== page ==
Mark Dion returns to New Bedford

By Owen Lee, Staff Writer

Mark Dion, an internationally admired installation artist,  returned to his home town of New Bedford to do a symposium on his creative process on Thursday, October 12. The night was titled “Inspired by the City That Lit the World: Mark Dion Reflects on His Creative Process,” and ran in conjunction with his new survey, “Misadventures of a 21st Century Naturalist.”

Mark Dion, as an artist, is very conservation-minded. Many of his art pieces revolve around the sea or marine life. They also tend to involve large quantities of odd objects, often for humor or irony.

In particular, the works that will be showcased at his survey on Friday will be some of his classics: “The N.Y. State Bureau of Tropical Conservation, 1992,” which is a replica of an office hallway and shelf constructed from wood, and “Toys ’R’ U.S. (When Dinosaurs Ruled the Earth), 1994,” which is an arrangement of children’s dinosaur memorabillia.

His symposium was sponsored by UMass Dartmouth, and it was organized between UMass and the Institute of Contemporary Art in Boston.

The purpose of the talk was to examine the natural world of our past, present, and future in order to fully integrate it into our art. Dion also wanted to begin the topic of conservation and artistic use of the environment among leading area artists. After a brief introduction by New Bedford mayor Jon F. Mitchell, the presentation was split into three segments.Professor Pamela Karimi hosted the intro, “The Artist and the American Post-Industrial Landscape.”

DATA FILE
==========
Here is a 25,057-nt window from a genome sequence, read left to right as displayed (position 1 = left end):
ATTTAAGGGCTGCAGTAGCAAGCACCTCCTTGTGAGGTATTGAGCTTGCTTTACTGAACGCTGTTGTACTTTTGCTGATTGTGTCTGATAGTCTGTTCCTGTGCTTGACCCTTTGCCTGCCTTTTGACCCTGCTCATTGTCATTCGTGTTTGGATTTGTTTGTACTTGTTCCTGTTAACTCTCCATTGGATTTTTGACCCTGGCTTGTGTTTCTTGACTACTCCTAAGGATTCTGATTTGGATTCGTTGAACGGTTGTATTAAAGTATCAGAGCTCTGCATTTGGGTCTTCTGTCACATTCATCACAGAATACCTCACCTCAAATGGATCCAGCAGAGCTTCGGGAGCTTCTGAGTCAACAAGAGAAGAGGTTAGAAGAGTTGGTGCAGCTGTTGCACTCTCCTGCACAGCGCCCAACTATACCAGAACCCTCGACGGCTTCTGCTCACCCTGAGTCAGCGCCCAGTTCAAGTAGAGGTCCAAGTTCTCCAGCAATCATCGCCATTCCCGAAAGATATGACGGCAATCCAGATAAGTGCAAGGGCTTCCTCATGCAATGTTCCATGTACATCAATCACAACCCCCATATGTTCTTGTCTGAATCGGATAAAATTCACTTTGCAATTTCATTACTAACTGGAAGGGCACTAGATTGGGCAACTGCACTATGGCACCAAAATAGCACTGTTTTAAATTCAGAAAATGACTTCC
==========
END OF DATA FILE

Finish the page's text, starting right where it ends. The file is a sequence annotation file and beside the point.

Then, Mark Dion hosted the segment “Space, Nature, and Materiality in New Bedford and Beyond.” He tells the audience about his beginnings as an artist and his admiration for New Bedford.

He also showed off some of his more famous works, such as “The Ship Chandler,” which could be described as a classical chandler’s shop filled with an inordinate number of marine tools and equipment, situated in Los Angeles.

He also displays his unique “Cabinet of Marine Debris” piece, a cabinet of well-ordered and displayed trash collected from the Boston Harbor.

He tells the audience “It looks great even though it’s trash, because it’s the result of teams of dozens of product designers.”

Then there is the conclusion, a talk by Caroline A. Jones who gave a quick commentary on Dion’s career.

She noted past influences of Dion’s, which include the likes of René Magritte, Sol Lewitt, and Mierle Ukeles. She also informs the audience of Dion’s contemporaries, and new artists that his work may have influenced.

Afterwards a brief Q&A session was held, where topics like conservation efforts and New Bedford’s past are broached.

Dion still refers to it as “The City That Lit the World,” showing a great pride for his home city.

“There’s still a kind of optimism in terms of what can be done here.”

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